The aim of this study was to compare the morbidity and nutritional status of people 65 years and older, hospitalized in medical ward in south Poland.
Material and Methods
Study design and population
The study was carried out between November 2008 and July 2010, in Bielsko-Biała district, in South Poland. Data was collected in one medical ward (The Public Railwaymen’s Hospital in Wilkowice Bystra). The study involved people who were at least 65 year old on the day of the examination. Initially, the overall number of people hospitalized on medical ward fulfilling the age criterion was 176. Eligibility for participation in the study was assessed based on the initial interviews and analysis of medical documentation. All participants were informed that they could refuse to participate at any stage of the study.
The following non-inclusion criteria were implemented:
– < 65 years,
– lack of subject’s consent to participate in all stages of the study,
– active phase of neoplastic disease on course of chemo- or radiotherapy,
– patients with severe cognitive impairment,
– physical condition hindering anthropometric examination (such as immobile patients, contraindication to lifting or amputation of both lower extremities),
– period of hospitalization on the medical ward longer than 10 days.
The procedure of the study was approved by the local Bioethical Commission (the opinion number 26/01/2008).
Instruments and data collection
The study used a questionnaire method and was conducted by means of direct interview. The nutritional status was assessed anthropometric measurements and laboratory tests. All measurements were recorded by one individual on the patient information form. It contained sociodemographic (age, gender, marital and educational status) and clinical data (morbidity).
The baseline body weight was obtained by weighing all patients in a state of fasting, using the same calibrated electronic wheelchair scale (SECA-EC, type approval D 05-09-024). The height was calculated using the patients age and knee height (KH) measured in centimeters in accordance with Chumlea’s formula:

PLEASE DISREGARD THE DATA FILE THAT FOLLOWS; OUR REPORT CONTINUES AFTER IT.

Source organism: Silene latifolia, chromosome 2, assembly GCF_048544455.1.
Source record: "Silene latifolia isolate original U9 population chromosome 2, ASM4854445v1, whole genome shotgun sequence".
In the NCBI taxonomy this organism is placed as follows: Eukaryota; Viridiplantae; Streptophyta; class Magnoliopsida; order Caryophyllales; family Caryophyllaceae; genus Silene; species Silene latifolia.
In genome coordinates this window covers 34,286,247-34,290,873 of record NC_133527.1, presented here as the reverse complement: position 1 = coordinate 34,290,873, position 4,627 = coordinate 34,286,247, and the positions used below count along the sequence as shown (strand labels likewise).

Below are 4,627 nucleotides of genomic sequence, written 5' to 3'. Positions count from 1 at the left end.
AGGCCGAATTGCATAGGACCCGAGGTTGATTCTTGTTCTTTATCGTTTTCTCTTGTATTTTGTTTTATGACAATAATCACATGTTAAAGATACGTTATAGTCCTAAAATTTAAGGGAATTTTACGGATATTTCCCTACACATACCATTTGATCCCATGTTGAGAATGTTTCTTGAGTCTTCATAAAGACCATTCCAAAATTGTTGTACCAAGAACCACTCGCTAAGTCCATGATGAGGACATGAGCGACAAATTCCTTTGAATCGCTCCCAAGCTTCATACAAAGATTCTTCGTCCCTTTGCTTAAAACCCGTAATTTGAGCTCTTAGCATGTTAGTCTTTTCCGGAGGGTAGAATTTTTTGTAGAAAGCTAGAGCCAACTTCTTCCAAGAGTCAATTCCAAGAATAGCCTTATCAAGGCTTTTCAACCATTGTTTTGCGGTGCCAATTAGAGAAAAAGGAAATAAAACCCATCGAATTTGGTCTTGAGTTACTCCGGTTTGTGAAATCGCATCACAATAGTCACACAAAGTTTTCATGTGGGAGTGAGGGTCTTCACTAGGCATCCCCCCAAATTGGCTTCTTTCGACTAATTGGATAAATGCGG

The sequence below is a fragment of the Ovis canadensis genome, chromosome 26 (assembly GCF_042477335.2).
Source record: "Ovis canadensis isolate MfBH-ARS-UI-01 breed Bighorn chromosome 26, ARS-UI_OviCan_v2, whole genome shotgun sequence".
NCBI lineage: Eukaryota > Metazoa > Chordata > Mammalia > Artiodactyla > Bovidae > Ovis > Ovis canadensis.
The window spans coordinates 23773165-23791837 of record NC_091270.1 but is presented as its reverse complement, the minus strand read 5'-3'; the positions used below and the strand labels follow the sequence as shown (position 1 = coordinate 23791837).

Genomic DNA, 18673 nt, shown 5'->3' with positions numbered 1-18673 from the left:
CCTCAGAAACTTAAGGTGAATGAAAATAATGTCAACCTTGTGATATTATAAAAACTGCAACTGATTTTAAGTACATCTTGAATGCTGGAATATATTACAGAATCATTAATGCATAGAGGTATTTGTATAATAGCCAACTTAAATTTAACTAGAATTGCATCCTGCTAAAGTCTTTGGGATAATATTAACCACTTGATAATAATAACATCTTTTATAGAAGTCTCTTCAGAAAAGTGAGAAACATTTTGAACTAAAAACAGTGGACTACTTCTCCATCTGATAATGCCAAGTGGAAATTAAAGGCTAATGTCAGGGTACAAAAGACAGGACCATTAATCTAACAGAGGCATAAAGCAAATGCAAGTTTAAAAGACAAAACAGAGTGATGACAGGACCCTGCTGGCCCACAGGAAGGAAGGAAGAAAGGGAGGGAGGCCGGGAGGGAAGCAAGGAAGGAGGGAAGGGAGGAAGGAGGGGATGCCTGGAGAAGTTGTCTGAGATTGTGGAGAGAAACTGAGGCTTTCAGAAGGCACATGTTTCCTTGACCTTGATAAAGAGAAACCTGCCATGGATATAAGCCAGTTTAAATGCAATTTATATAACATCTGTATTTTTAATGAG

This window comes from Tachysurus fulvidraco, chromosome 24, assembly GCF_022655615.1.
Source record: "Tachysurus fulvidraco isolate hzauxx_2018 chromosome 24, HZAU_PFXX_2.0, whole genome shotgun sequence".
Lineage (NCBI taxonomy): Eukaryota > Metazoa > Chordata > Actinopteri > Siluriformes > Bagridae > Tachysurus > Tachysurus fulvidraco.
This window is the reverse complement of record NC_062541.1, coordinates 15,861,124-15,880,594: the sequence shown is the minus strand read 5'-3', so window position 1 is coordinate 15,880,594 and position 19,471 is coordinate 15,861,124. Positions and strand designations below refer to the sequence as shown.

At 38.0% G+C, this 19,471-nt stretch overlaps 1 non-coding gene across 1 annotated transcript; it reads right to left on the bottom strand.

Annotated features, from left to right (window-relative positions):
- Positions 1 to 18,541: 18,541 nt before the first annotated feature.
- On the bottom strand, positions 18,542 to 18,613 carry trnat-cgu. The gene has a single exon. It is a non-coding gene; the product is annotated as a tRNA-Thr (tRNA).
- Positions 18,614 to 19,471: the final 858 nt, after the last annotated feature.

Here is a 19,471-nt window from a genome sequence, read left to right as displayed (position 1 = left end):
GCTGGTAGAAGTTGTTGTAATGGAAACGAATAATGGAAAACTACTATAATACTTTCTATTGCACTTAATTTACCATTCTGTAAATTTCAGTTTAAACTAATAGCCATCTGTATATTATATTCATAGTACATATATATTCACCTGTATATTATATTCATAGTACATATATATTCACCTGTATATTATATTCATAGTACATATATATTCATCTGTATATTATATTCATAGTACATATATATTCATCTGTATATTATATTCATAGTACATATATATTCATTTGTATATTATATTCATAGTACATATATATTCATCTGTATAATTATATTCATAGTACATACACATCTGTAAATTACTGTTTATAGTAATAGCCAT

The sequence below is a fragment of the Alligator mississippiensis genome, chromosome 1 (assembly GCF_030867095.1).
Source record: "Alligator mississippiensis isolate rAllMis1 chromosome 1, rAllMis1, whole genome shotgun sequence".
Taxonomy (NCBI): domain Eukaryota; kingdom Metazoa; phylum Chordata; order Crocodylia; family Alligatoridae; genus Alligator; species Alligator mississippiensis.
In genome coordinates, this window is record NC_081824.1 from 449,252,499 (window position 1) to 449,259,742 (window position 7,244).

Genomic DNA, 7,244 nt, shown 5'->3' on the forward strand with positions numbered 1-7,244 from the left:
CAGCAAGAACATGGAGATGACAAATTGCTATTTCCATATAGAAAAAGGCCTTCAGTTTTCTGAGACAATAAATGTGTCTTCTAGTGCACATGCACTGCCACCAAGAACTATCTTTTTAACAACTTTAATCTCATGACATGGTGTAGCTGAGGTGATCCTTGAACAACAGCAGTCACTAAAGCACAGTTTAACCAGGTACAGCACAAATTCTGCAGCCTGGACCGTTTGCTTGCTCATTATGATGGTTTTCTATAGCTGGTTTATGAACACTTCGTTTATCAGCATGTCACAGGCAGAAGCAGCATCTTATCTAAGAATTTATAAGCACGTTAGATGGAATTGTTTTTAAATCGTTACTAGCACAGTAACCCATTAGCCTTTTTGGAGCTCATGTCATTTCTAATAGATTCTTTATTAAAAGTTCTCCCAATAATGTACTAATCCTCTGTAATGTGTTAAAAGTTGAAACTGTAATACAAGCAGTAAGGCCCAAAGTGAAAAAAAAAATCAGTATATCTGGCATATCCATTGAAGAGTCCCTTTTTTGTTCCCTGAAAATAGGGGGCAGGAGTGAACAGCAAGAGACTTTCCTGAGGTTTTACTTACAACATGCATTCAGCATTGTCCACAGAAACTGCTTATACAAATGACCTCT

for men: H (cm) = 64.2-0.04 x age + 1.83 x KH,
for women: H (cm) = 84.9-0.24 x age + 1.83 x KH.
KH is a surrogate measurement employed to estimate the height of elderly and non-ambulatory patients (18-22).
Body Mass Index (BMI) is an index of weight-for--height that is commonly used to classify overweight and obesity in adults as well as describe the degree of undernutrition (23). It is calculated using the formula: Wt(kg)/Ht(m2).
Blood samples for serum albumin, cholesterol concentration and total lymphocytes count (TLC) were analyzed according to standard protocol in the clinical laboratory at The Public Railwaymen’s Hospital in Wilkowice Bystra, which operates a rigorous quality control program (Quality Control Service, Roche).
All data was analysed and verified statistically using Statistica software (version 10). Quantitative features have been presented with the arithmetic mean and standard deviation. The Mann-Whitney non-parametric U test was used in the assessment of differences between the groups of independent variables. The Kruskal-Wallis test was used to compare variables in study participants with different nutritional statuses. In order to measure the statistical dependence between variables the Spearman’s rank correlation test was performed. P-values below 0.05 were considered significant.